Responsible Tourism plays a very large part in what we do. We are mindful of ensuring we promote local tourism in line with Maldivian culture and beliefs and through education of both guests and locals we aim to protect the environment and limit where ever possible any negative impact to local life. We partner NGOs such as Save the Beach and marine charity organisations such as Maldives Whaleshark Research Program to provide opportunities for our guests to learn and support local conservation initiatives.

The benefit of travelling with us is that Secret Paradise guarantees you prompt and efficient personal service. We deliver high standards of service and professionalism and you can rely on Secret Paradise to provide expert local knowledge, clear communication and honest advice.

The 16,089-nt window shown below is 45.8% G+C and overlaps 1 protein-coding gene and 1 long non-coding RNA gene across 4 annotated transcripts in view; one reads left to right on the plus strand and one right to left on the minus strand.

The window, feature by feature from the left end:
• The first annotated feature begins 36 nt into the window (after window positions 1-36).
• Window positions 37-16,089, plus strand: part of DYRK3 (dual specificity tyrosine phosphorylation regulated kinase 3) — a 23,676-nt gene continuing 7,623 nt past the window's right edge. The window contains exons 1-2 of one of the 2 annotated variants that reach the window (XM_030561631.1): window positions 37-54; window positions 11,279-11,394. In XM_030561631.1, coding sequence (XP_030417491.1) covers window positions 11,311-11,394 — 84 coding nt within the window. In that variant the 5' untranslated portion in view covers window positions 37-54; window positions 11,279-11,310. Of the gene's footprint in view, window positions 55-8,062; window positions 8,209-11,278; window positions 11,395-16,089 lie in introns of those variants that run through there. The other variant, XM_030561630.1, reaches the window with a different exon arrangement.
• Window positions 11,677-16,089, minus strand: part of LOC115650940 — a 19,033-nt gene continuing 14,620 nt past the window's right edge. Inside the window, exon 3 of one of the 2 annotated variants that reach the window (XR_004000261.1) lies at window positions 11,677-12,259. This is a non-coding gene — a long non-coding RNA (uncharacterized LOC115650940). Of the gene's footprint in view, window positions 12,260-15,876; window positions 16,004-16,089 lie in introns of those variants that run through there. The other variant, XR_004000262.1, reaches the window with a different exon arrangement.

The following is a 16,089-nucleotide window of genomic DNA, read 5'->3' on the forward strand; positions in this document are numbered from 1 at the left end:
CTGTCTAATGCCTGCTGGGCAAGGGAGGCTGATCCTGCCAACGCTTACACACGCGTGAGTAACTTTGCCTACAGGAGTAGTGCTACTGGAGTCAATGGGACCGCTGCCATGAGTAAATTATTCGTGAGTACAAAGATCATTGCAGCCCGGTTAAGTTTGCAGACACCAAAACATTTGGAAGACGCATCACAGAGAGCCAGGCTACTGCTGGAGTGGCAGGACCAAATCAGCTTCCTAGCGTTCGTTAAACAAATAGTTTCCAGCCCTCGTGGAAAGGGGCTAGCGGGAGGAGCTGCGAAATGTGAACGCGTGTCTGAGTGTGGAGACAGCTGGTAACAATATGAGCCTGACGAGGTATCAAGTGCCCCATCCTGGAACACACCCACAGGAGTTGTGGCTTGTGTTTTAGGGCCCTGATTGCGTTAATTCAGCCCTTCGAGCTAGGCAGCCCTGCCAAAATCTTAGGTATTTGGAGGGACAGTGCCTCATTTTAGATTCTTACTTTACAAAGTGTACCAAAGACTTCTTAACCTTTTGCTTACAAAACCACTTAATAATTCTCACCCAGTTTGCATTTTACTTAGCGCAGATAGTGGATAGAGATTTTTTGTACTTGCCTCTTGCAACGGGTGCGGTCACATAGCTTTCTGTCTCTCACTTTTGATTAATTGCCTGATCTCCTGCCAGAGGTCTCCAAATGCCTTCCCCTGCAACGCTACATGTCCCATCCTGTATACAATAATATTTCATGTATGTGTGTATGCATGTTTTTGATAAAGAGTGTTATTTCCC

www.secretparadise.mv

Coral fluorescence at Gili Lankanfushi

Are corals a shining beacon at night? Corals are not just a wonder to observe during the day, at night they glow. This isn’t just for our viewing benefit; it plays a vital role in the long term survival of coral.

Fluorescence of Porites cylindrica

Fluorescence of Porites cylindrica

Due to the richness of life they create, corals are often described as the rainforests of the ocean. Their structural complexity supports one of the world’s most productive ecosystems providing ecological diversity and outstanding beauty. The coral animal (polyp) co-habitats its calcium carbonate skeleton with photosynthetic algae called zooxanthellae. These algae harness energy from solar radiation and provide the polyp with 95% of its food. Coral is therefore limited to the habitat range of the algae, which in turn is limited by the penetration of the suns ray into the ocean; both the intensity and spectral diversity of light dramatically decreases with increasing depth. Although the blue/green portion of sunlight reaches depths of around 200m the algae requires the higher light levels found in the upper 30m of the ocean. Corals are therefore limited to the upper portion of the ocean; aptly named the sunlight ocean.